Last updated: July 09. 2014 12:17PM - 57 Views
By Alberta Stojkovic



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Mount Gilead Schools Superintendent, Jeff Thompson held the attention of Morrow County Chamber of Commerce members as he compared the history of the humble lead pencil with the latest digital technology available in schools.


Thompson told how in the late 1800’s the lead pencil was the newest technology in schools. At that time pencils were purchased by the schools and kept at the teacher’s desk. Pencils were only handed out for tests or assignments. Teachers were concerned that pencils would be a distraction for students. Children might doodle or send each other notes if they kept pencils at their desks.


­With the Great Depression in the 1930’s schools and school boards were only too happy to pass the expense of pencils on to parents. And soon it became customary for children to keep their own pencils at their desks. Concerns about pencils being a distraction were forgotten.


“Follow the money,” commented Thompson. “Always follow the money.”


With the present revolution of digital technology, students are now more responsible for their own learning. Kids now have access to many digital devices. With the digital revolution, the teacher is more a facilitator.


Thompson mentioned that he is a graduate of Buckeye Valley High School as well as the Ohio State University. He taught High School Science and Agriculture for 14 years before serving as high school principal at London and Kenton School Districts. His last position was in administration in Springfield, Ohio before coming to Mount Gilead two years ago.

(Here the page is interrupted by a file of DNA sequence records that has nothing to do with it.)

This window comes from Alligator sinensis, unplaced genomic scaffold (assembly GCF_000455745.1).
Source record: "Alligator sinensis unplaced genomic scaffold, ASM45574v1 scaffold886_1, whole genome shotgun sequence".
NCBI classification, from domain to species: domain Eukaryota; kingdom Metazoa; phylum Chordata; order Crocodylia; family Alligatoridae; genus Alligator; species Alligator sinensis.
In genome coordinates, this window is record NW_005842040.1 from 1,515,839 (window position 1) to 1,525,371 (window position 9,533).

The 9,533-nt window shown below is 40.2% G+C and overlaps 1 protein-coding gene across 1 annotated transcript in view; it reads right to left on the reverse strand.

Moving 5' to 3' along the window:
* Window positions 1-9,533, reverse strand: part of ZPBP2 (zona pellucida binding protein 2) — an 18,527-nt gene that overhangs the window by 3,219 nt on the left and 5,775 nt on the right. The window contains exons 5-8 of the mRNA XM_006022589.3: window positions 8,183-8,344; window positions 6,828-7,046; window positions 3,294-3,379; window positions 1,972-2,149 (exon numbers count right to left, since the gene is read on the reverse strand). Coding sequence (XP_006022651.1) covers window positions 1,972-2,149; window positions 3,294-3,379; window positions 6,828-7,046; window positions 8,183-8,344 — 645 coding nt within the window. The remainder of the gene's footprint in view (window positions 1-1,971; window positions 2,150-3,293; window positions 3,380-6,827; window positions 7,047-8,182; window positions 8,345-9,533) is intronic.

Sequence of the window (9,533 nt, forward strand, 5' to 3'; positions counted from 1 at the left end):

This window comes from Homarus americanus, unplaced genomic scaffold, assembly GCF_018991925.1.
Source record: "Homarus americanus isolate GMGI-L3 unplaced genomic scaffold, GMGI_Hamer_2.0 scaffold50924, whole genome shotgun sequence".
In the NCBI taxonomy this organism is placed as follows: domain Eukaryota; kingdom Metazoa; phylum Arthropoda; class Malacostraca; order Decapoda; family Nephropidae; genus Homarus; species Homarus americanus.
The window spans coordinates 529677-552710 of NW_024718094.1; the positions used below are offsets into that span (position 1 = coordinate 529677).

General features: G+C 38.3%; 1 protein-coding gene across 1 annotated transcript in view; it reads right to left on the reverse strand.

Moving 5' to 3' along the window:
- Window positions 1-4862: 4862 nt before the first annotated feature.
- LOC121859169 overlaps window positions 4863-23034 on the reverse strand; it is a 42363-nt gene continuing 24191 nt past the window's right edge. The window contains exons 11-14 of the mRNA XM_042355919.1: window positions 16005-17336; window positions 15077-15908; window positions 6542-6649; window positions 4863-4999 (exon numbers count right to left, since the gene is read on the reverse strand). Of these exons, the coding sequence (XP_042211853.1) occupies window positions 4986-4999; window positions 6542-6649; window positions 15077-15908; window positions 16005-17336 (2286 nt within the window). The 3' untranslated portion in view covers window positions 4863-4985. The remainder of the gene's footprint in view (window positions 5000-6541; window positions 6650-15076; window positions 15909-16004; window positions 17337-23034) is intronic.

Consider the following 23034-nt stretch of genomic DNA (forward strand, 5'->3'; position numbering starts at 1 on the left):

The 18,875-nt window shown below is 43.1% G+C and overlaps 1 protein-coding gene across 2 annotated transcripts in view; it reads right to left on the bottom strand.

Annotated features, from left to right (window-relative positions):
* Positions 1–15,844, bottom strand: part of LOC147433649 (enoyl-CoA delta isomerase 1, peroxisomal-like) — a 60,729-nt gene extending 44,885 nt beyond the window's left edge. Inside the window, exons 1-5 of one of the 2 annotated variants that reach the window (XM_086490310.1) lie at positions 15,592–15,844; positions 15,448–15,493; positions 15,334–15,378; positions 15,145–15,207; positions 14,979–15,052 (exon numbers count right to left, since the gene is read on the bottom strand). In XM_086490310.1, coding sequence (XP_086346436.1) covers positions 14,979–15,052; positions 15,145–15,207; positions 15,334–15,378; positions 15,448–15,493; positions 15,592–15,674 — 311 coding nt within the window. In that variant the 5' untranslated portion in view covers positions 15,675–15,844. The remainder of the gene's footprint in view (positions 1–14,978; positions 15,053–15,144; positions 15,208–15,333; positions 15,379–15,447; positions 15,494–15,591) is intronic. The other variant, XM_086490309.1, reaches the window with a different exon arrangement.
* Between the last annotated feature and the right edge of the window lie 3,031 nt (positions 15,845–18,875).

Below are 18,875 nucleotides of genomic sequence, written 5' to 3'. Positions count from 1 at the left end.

In the year before Thompson arrived $744,000 was cut from the district budget. This was a large portion of the over $2 million that the budget has been cut and reduced since 2004. Many of those cuts came from teachers and staff who retired and weren’t replaced. The technology administrator was also replaced with a person who contracted for part time consulting, which was also a savings for the district.


Thompson got a definite nod from Morrow Co. Hospital CEO, Chris Truax when he mentioned that one big expense for the district continues to be health insurance for teachers and staff. That is an ongoing concern for all employers. Another important issue facing the district is to have a plan for the replacement of buses. Thompson said it’s been 10 years since the last two new buses were purchased and a bus life is only 10-12 years.


That is where the ¼ mill levy came in. Thompson thanked levy Chairman, Erin Kelty and all the parents and community residents who took the poor levy results last fall of a 60/40 turn down to a second levy run in April that lost narrowly by just 115 votes.


In the future Thompson said he is seeking ways along with the board and administrators to continue to improve the district budget and services to children. They are seeking better use of the E rate for technology services and looking for more post-secondary courses that allow dual advantage for high school students to receive both high school and college credit.


The district continues to seek out and apply for state money to expand the use of technology, computers and other tech devices.


Thompson called Governor Kasich’s K-12 seamless education program “spot on” and said the idea of looking at vocational options in education is valuable for students to obtain employment in the future.


A bright spot for Thompson is the after school Bee Hive program at Park Ave. Elementary. It’s been successful in improving elementary test scores and reading skills in the past year. They are planning to expand the program through the year and into summer months next year.

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